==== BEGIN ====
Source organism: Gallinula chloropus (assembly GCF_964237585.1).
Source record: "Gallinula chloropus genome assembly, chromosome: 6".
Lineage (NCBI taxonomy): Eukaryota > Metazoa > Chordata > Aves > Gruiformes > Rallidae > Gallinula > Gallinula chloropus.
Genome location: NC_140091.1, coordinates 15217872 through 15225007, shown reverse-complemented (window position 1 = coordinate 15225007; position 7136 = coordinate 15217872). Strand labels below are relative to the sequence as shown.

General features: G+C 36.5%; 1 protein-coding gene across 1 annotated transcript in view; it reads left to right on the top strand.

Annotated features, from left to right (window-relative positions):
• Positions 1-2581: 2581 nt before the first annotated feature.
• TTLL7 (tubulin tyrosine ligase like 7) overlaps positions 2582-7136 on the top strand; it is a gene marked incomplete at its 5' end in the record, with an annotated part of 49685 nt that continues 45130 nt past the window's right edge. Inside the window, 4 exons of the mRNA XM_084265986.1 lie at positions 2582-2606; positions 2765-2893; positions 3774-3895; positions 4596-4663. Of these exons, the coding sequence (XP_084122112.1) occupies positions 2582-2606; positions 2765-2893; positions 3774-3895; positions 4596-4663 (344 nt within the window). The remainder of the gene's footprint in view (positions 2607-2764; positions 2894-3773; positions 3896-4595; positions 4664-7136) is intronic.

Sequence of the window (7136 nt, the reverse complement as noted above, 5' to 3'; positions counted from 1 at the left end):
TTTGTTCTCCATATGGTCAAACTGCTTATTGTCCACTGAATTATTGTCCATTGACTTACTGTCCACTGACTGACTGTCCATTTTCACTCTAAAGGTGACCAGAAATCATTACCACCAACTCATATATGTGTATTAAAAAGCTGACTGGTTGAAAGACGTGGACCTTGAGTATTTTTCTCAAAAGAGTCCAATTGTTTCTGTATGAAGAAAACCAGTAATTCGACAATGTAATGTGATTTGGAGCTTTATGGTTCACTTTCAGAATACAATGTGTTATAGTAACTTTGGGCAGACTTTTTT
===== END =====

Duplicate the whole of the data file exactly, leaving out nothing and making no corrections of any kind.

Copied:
Source organism: Gallinula chloropus (assembly GCF_964237585.1).
Source record: "Gallinula chloropus genome assembly, chromosome: 6".
Lineage (NCBI taxonomy): Eukaryota > Metazoa > Chordata > Aves > Gruiformes > Rallidae > Gallinula > Gallinula chloropus.
Genome location: NC_140091.1, coordinates 15217872 through 15225007, shown reverse-complemented (window position 1 = coordinate 15225007; position 7136 = coordinate 15217872). Strand labels below are relative to the sequence as shown.

General features: G+C 36.5%; 1 protein-coding gene across 1 annotated transcript in view; it reads left to right on the top strand.

Annotated features, from left to right (window-relative positions):
• Positions 1-2581: 2581 nt before the first annotated feature.
• TTLL7 (tubulin tyrosine ligase like 7) overlaps positions 2582-7136 on the top strand; it is a gene marked incomplete at its 5' end in the record, with an annotated part of 49685 nt that continues 45130 nt past the window's right edge. Inside the window, 4 exons of the mRNA XM_084265986.1 lie at positions 2582-2606; positions 2765-2893; positions 3774-3895; positions 4596-4663. Of these exons, the coding sequence (XP_084122112.1) occupies positions 2582-2606; positions 2765-2893; positions 3774-3895; positions 4596-4663 (344 nt within the window). The remainder of the gene's footprint in view (positions 2607-2764; positions 2894-3773; positions 3896-4595; positions 4664-7136) is intronic.

Sequence of the window (7136 nt, the reverse complement as noted above, 5' to 3'; positions counted from 1 at the left end):
TTTGTTCTCCATATGGTCAAACTGCTTATTGTCCACTGAATTATTGTCCATTGACTTACTGTCCACTGACTGACTGTCCATTTTCACTCTAAAGGTGACCAGAAATCATTACCACCAACTCATATATGTGTATTAAAAAGCTGACTGGTTGAAAGACGTGGACCTTGAGTATTTTTCTCAAAAGAGTCCAATTGTTTCTGTATGAAGAAAACCAGTAATTCGACAATGTAATGTGATTTGGAGCTTTATGGTTCACTTTCAGAATACAATGTGTTATAGTAACTTTGGGCAGACTTTTTT